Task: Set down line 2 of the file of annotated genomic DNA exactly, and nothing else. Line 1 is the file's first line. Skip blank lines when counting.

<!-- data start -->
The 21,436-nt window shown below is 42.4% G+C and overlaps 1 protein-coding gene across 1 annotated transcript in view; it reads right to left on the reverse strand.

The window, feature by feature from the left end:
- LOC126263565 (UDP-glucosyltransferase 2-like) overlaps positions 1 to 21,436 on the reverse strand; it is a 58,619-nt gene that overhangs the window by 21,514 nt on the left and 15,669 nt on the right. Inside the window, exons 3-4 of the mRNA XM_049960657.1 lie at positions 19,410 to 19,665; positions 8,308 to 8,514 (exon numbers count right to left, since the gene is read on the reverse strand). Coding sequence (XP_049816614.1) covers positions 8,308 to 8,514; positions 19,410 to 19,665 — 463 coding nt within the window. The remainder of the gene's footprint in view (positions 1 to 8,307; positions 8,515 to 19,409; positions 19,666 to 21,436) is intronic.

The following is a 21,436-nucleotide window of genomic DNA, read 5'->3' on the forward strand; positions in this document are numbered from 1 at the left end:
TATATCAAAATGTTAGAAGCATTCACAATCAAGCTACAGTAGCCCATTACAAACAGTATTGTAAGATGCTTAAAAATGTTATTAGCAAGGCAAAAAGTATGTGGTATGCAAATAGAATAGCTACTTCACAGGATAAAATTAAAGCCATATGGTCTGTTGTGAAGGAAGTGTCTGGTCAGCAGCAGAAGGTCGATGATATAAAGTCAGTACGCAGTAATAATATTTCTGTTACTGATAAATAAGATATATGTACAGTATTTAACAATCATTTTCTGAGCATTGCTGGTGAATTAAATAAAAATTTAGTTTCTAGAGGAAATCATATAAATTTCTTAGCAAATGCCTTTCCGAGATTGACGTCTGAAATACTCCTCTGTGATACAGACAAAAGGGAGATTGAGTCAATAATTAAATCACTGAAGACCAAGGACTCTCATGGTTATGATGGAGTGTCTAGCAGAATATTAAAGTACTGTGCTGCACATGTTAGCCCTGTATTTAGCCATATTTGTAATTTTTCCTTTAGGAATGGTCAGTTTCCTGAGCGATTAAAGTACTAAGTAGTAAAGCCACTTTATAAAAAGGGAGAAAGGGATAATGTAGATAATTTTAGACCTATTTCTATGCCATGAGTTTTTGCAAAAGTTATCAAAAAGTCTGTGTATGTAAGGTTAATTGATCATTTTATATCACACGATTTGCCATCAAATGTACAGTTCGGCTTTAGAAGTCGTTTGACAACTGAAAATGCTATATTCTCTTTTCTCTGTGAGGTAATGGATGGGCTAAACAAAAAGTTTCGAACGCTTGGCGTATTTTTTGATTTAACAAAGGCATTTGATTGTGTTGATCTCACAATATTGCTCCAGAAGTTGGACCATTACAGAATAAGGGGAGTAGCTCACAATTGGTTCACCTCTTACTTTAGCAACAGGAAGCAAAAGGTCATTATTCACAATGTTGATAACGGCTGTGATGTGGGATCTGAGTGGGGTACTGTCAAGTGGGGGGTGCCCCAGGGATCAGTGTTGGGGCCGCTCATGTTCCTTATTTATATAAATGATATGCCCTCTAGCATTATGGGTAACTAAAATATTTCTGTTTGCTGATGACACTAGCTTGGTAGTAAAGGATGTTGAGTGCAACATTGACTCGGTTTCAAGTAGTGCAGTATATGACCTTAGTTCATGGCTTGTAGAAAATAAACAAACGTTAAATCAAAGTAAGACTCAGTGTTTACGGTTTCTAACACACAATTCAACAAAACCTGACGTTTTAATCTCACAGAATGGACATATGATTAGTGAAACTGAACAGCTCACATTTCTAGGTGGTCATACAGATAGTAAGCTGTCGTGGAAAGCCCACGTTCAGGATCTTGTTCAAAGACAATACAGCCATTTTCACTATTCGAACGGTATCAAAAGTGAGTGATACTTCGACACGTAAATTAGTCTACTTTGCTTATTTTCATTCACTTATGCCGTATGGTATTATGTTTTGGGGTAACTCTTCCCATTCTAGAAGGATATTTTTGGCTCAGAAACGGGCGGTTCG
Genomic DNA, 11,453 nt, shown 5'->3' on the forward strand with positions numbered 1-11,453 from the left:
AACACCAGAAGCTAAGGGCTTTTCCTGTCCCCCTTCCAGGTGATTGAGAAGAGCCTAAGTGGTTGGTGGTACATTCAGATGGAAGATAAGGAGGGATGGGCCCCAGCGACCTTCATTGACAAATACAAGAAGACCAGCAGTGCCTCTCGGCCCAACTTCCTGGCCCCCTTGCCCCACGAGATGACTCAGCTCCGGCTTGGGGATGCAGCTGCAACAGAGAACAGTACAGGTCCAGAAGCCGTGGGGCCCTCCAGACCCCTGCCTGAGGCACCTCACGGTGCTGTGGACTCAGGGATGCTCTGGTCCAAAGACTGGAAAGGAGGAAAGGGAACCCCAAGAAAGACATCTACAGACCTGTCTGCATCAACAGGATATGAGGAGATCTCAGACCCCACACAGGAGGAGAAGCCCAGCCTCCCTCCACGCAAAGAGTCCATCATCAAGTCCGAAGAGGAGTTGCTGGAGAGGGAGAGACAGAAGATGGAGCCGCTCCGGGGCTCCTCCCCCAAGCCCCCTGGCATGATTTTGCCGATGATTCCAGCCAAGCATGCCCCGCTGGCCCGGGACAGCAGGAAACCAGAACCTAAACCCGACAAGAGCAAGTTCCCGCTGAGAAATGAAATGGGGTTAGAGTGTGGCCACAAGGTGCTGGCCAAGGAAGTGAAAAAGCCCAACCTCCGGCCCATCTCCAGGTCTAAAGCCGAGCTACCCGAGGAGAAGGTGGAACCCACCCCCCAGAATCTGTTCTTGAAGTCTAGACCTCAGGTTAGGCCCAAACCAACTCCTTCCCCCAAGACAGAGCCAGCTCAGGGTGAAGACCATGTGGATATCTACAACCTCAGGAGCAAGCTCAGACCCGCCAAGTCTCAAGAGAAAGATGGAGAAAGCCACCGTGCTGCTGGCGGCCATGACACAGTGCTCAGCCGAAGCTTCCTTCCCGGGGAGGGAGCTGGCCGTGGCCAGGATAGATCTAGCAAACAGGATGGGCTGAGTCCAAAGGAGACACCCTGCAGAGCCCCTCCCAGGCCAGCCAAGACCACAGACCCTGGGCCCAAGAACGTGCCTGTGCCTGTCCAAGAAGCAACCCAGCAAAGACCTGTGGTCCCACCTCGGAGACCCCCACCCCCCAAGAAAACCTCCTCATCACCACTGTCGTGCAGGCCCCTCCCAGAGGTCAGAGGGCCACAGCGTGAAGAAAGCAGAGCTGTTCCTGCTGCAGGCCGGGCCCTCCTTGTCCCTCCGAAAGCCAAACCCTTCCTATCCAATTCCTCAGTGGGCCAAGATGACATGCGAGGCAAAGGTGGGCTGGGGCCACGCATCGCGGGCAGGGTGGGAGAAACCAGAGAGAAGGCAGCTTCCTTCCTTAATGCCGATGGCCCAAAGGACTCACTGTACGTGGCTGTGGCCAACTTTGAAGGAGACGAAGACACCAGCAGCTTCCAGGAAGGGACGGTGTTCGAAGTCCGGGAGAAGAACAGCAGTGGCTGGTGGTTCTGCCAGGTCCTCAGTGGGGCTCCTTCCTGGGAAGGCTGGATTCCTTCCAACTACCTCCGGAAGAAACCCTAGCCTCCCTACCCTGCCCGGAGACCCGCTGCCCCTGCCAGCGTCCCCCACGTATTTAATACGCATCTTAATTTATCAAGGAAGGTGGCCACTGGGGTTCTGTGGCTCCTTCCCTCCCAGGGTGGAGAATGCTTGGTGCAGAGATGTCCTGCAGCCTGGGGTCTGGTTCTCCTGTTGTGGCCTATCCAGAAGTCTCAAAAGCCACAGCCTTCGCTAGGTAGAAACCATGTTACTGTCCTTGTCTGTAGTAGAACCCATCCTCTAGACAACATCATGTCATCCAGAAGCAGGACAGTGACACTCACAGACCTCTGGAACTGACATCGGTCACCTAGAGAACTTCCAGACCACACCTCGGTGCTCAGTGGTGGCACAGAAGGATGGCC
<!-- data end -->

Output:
The window, feature by feature from the left end: